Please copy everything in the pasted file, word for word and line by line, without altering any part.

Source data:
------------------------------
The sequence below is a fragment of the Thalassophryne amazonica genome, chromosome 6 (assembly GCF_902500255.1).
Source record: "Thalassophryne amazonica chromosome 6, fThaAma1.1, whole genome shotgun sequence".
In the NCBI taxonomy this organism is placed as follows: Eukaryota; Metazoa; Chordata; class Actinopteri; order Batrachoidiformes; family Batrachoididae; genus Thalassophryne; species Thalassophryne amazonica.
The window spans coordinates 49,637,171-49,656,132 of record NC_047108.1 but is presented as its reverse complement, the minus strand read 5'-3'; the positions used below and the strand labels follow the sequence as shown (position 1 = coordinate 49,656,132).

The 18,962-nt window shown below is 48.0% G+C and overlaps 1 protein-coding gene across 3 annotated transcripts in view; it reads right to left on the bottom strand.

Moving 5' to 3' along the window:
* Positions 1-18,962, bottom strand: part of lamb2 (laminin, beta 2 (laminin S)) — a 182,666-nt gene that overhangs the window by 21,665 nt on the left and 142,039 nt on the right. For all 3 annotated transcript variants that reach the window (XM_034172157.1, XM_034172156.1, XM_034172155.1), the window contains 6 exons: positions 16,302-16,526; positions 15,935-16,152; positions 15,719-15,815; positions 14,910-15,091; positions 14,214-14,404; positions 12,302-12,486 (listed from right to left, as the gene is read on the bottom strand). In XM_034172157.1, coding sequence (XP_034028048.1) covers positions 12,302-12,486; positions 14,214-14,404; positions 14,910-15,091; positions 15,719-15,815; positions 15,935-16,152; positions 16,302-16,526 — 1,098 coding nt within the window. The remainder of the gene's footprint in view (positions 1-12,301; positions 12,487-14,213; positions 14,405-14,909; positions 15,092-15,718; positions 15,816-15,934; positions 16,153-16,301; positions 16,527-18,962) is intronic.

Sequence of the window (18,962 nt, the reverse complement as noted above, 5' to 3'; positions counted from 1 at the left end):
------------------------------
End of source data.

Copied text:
The sequence below is a fragment of the Thalassophryne amazonica genome, chromosome 6 (assembly GCF_902500255.1).
Source record: "Thalassophryne amazonica chromosome 6, fThaAma1.1, whole genome shotgun sequence".
In the NCBI taxonomy this organism is placed as follows: Eukaryota; Metazoa; Chordata; class Actinopteri; order Batrachoidiformes; family Batrachoididae; genus Thalassophryne; species Thalassophryne amazonica.
The window spans coordinates 49,637,171-49,656,132 of record NC_047108.1 but is presented as its reverse complement, the minus strand read 5'-3'; the positions used below and the strand labels follow the sequence as shown (position 1 = coordinate 49,656,132).

The 18,962-nt window shown below is 48.0% G+C and overlaps 1 protein-coding gene across 3 annotated transcripts in view; it reads right to left on the bottom strand.

Moving 5' to 3' along the window:
* Positions 1-18,962, bottom strand: part of lamb2 (laminin, beta 2 (laminin S)) — a 182,666-nt gene that overhangs the window by 21,665 nt on the left and 142,039 nt on the right. For all 3 annotated transcript variants that reach the window (XM_034172157.1, XM_034172156.1, XM_034172155.1), the window contains 6 exons: positions 16,302-16,526; positions 15,935-16,152; positions 15,719-15,815; positions 14,910-15,091; positions 14,214-14,404; positions 12,302-12,486 (listed from right to left, as the gene is read on the bottom strand). In XM_034172157.1, coding sequence (XP_034028048.1) covers positions 12,302-12,486; positions 14,214-14,404; positions 14,910-15,091; positions 15,719-15,815; positions 15,935-16,152; positions 16,302-16,526 — 1,098 coding nt within the window. The remainder of the gene's footprint in view (positions 1-12,301; positions 12,487-14,213; positions 14,405-14,909; positions 15,092-15,718; positions 15,816-15,934; positions 16,153-16,301; positions 16,527-18,962) is intronic.

Sequence of the window (18,962 nt, the reverse complement as noted above, 5' to 3'; positions counted from 1 at the left end):